23 Chapter 2: Concepts of Psychology as Science 19 abused statistical methods. The following little digression sheds light on these aspects in more detail: On the importance and misuse of factor analysis in psychological research The factor analysis exists in two basic varieties: As an exploratory or a confirmative technique.In the following we only consider the exploratory variant (e.g. 2-24 on page 44 demonstrates the use of a confirmative factor analysis). Therefore, when "factor analysis" is mentioned in the rest of the presentation, only the exploratory variant is meant. Exploratory Factor Analysis (EFA) is commonly used for developing psychological tests such as intelligence or personality tests. Method 2-1: Exploratory factor analysis (EFA): The application of the explorative factor analysis (EFA) takes place in three steps: 1. Data collection: As many variables as possible are measured which could be relevant for the current area (note the relationship here with the shotgun examinations discussed in Ex. 2-9). The covariances or correlations between all variables are calculated and combined to form a covariance or correlation matrix. 2. Factor extraction: On the basis of the covariance or correlation matrix of the variables, the smallest possible number of factors are extracted with the aid of a statistical procedure (in the case of the so-called maximum likelihood EFA) or a »pseudostatistical« (such as the very often used main factor analysis) . 3. Finding a simple factor structure: A simple factor structure is sought with the help of a so-called factor rotation. This means that the measured variables only load a few factors (ideally onto one) (cf. the model in Fig. 2-1, where each observed variable is only influenced by a single factor). Variables that do not load any factor are eliminated.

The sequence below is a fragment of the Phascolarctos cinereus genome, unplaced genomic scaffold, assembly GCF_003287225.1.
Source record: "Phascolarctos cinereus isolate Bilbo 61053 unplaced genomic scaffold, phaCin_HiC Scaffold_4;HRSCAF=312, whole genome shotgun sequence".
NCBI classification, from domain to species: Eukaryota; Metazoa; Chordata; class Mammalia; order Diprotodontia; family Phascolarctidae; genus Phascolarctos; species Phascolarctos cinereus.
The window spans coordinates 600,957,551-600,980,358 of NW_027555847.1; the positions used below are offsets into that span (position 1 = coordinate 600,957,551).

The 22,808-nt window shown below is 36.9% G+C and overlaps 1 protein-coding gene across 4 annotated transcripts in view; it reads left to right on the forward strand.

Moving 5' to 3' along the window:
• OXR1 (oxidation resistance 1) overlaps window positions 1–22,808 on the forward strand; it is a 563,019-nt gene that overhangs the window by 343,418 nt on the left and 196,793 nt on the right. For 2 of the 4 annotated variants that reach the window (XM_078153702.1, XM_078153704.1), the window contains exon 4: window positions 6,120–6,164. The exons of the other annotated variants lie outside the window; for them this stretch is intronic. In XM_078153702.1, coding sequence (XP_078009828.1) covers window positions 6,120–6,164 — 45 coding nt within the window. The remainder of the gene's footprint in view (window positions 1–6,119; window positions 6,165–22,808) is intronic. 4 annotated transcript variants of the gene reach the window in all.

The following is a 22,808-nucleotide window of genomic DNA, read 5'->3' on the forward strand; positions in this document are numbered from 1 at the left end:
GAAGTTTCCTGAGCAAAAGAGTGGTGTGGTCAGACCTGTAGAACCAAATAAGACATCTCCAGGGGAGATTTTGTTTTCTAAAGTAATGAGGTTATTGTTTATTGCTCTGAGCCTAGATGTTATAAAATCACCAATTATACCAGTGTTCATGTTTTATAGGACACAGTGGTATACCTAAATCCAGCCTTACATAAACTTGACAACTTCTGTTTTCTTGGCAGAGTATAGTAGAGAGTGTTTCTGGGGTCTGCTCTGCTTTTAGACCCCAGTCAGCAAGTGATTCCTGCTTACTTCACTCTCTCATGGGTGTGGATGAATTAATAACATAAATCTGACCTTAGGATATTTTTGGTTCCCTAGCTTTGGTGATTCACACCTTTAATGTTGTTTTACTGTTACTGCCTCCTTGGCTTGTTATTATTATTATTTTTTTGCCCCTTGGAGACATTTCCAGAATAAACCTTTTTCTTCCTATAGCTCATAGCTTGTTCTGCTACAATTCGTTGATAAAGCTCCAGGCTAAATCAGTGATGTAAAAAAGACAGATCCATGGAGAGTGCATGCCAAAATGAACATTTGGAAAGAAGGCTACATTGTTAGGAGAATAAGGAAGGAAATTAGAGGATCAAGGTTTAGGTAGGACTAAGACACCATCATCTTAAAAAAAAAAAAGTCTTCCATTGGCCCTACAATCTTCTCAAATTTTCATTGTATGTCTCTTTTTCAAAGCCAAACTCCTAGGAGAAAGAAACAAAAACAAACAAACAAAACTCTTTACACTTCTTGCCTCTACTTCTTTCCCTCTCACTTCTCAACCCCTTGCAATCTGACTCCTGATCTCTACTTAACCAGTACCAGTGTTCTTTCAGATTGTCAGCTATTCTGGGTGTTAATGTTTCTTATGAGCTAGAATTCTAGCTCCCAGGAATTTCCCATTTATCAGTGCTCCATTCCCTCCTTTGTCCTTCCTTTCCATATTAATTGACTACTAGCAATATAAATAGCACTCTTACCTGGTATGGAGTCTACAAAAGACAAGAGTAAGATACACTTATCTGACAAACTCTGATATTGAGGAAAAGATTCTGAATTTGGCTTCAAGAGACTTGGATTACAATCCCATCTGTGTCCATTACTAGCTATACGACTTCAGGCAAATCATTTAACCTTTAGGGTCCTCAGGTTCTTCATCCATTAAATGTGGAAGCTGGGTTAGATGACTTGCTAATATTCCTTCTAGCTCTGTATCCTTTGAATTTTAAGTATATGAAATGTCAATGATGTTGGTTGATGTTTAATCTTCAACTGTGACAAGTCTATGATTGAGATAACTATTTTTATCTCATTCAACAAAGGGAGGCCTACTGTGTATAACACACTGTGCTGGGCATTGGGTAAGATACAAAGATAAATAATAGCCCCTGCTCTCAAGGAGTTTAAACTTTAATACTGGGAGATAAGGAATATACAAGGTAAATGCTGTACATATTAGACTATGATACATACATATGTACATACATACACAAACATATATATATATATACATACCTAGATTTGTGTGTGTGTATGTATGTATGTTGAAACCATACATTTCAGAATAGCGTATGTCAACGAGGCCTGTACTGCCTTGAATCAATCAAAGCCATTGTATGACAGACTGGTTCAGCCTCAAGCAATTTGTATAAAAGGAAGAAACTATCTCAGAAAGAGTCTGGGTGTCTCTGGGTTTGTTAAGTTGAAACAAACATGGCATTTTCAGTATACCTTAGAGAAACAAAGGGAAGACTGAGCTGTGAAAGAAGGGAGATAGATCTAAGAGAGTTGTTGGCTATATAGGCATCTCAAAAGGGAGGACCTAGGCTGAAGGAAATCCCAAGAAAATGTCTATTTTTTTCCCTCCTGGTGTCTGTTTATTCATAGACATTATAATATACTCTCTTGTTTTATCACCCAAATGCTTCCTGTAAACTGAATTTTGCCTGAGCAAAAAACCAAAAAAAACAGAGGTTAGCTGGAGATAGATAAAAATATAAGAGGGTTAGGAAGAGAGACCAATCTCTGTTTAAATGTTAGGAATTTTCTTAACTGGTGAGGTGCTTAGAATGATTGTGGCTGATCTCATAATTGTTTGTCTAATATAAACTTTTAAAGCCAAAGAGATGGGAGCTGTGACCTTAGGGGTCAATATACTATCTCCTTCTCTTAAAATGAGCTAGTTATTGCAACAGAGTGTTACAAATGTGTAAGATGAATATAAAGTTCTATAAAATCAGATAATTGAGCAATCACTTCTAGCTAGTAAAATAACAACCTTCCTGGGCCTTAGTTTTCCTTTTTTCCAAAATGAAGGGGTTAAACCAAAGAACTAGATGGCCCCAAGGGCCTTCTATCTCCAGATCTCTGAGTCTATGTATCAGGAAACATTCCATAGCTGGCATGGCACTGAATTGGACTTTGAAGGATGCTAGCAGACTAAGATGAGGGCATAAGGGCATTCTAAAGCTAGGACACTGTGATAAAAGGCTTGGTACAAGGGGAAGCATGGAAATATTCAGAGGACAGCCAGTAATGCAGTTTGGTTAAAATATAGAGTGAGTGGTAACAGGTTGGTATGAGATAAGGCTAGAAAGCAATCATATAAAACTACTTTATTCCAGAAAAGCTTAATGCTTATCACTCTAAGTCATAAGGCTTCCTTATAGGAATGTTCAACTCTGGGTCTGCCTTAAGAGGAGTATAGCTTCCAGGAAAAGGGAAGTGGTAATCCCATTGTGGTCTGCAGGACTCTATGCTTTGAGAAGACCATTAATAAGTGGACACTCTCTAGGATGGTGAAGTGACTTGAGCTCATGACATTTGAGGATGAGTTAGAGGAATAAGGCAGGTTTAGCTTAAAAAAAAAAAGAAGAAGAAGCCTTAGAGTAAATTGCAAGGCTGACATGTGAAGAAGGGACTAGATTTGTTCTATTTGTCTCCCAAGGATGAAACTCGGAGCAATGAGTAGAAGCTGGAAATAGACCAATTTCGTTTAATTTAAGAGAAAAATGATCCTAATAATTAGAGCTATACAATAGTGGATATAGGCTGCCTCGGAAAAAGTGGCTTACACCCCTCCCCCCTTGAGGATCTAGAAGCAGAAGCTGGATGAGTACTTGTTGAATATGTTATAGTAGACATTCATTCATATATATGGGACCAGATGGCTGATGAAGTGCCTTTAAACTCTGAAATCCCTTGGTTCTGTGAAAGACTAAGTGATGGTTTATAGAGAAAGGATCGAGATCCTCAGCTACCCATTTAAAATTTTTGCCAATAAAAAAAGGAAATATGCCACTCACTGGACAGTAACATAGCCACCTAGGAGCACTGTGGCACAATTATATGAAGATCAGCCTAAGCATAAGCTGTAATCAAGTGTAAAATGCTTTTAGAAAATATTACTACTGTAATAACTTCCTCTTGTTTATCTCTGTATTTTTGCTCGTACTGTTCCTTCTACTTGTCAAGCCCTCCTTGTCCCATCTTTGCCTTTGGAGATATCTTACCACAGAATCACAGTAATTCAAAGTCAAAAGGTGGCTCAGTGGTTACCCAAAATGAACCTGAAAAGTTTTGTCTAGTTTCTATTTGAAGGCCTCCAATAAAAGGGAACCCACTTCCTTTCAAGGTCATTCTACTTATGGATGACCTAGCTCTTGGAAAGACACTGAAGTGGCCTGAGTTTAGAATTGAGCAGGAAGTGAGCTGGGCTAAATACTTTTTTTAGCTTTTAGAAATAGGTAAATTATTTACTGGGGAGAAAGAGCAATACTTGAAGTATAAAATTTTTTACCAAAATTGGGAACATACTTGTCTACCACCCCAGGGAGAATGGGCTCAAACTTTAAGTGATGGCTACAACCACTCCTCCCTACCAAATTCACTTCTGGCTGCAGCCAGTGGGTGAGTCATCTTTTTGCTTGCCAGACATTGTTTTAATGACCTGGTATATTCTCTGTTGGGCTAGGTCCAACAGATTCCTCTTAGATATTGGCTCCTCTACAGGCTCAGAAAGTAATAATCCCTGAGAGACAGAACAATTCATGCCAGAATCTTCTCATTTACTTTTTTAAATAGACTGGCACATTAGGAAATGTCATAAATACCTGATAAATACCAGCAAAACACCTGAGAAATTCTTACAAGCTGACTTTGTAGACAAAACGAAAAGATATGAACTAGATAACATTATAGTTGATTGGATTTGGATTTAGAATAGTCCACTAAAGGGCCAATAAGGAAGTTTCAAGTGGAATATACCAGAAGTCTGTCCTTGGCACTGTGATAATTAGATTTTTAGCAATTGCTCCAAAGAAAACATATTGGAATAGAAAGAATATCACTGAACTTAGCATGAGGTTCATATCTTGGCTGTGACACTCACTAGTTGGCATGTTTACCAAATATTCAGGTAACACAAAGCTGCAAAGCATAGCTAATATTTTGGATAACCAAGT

24 Chapter 2: Concepts of Psychology as a Science 20 Comment on the main factor analysis: Above, the main factor analysis, which is the most widely used factor analysis method in psychology, was referred to as the "pseudostatistical" method. The reason for this choice of terminology can be found in the fact that the method does not make any assumptions about distribution. Therefore, there is no statistical test to test how well the model explains the data. In the case of the maximum likelihood EFA, there is a statistical test that provides information about the model quality. The EFA can be viewed as a method which induces theoretical constructs based on concrete observations. It therefore fits in ideally with the inductive-empirical conception of science. At this point, however, the criticism of the misuse of the EFA begins, which can be summarized as follows: The EFA replaces thinking about theoretical (mental) constructs and their interrelations with a mechanical procedure. This leads to theoretically uninteresting and unproductive theories. The following example serves to illustrate this criticism. Example 2-11: Factor analysis and personality research: In the following example, Seymour Epstein (1994) caricatures personality research. He is particularly interested in research on the so-called Big Five (see e.g. McCrae & John, 1990). The main result of this personality theory says that personality is made up of 5 factors, with each factor in turn having numerous sub-factors (facets). The 5 personality factors are: 1. Extraversion 2. Compatibility 3. Conscientiousness 4. Neuroticism 5. Openness to new experiences Here now Epstein's story: Once upon a time there was a psychologist named Sam. He decided to examine cars instead of people. He believed it was more scientific to study cars because they are more controllable and easier to understand than people. Sam pointed out that cars have a lot in common with people, such as exercise, eating (i.e. consuming gasoline), breathing (i.e. consuming oxygen), excretion (i.e. producing exhaust gases), individual personalities, and malfunctions.